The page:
A study conducted by the University of Wisconsin River Falls Research Center (UW-RFRC) and Chequamegon Area Mountain Bike Association (CAMBA) has shown that mountain bike trails brought $7.8 million a year to Bayfield and Sawyer Counties in Northwest Wisconsin.
The $7.8 million can be broken down into $2.3 million in labor income, $3.2 million in total value and the generation of 118 jobs. On average, each non-local visitor to the trails expected to pay $200 per day during their visit, and spending in restaurants, hotels and motels alone accounted for $1.8 million.
Some other statistics that we noticed in the report include the fact that nearly three-quarters of respondents travelled to the area to ride the trails and the typical non-local user of the trails stays in the area for two nights during their visit. The study reported that 2/3rds of the trail users were men, a majority (56%) were 45 or over and 61% had a six-figure household income.
Conducted over the summer of 2019 and winter of 2020, the study used a combination of trailside interviews, online surveys and infrared cameras to determine the behavior of mountain bikers that visited the trails.
A table showing where jobs have been generated because of mountain biking
CAMBA volunteers administered a brief in-person survey that queried riders on their general impressions of the CAMBA trails, likes and dislikes, riding habits and preferences, and personal expenditures during their visit to the CAMBA trails. Survey participants were also asked if they would be interested in taking a more detailed online survey as a follow-up to the initial interview. This data was then added to and factored with the intercept survey data. Paper and online surveys were forwarded to the UW-RF Research Center where they were tabulated and analyzed.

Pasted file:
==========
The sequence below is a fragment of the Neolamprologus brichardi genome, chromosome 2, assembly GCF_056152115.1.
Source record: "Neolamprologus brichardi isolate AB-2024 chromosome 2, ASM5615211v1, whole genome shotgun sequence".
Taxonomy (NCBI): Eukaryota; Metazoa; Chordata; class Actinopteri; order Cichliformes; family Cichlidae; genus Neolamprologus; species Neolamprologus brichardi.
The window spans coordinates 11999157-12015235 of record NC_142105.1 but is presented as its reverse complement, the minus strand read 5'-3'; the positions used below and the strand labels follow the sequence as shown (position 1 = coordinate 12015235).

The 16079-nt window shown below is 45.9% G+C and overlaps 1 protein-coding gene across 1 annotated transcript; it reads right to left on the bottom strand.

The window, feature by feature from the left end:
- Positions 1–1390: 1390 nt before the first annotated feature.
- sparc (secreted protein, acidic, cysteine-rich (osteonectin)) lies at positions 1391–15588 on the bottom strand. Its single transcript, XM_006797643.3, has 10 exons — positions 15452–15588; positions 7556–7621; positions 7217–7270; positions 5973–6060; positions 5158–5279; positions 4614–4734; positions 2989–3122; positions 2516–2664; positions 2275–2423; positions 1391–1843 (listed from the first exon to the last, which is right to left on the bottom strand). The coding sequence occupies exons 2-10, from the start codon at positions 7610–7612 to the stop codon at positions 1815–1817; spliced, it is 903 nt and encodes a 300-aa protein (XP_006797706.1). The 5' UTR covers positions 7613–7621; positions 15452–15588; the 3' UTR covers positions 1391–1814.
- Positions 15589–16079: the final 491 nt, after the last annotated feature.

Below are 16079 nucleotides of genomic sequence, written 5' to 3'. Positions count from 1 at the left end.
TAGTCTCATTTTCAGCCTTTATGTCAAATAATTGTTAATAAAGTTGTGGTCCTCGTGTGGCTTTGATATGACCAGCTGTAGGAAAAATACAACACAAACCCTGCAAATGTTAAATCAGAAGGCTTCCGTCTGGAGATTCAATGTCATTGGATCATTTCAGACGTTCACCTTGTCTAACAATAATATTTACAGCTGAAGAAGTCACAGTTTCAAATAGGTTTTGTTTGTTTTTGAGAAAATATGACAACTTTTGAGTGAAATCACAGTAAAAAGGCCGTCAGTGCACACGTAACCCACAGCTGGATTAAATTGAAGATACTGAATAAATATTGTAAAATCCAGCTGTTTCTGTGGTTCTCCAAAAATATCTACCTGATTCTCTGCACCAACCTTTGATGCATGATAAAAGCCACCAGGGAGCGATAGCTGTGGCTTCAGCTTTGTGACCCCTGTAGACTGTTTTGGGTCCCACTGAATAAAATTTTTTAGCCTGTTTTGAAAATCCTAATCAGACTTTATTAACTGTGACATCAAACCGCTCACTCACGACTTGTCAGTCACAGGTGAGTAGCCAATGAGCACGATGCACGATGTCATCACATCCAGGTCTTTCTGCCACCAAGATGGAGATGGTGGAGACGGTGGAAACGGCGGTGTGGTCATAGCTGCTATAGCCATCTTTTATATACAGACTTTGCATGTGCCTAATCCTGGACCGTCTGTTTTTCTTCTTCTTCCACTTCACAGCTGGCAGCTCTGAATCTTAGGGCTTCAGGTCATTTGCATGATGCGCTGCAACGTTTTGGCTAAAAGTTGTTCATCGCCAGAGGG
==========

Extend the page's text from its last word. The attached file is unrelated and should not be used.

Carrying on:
The other principal component of the study was accumulating trail use data. This was accomplished by installing infrared trail counters at 12 locations throughout the CAMBA system. Counts were collected on a regular basis and tabulated at the end of the season. Trail use for the 2019 season totalled over 38,000 riders.
Ron Bergin, CAMBA executive director, said: “The total economic impact of mountain biking and other non-motorized sports in the region has always been elusive. The amount of time and work it takes to do this in a statistically valid manner is challenging. We decided to tackle this head-on and do it right. Working with David Trechter and Shelly Hadley at the UW-RF Research Center has been extremely positive and fruitful; their guidance and advice have been critical to the success of this project.”
It's great to see some more evidence of the positive impacts of mountain biking and hopefully this data can be used to justify the creation of more trails in future.
The full report can be read, here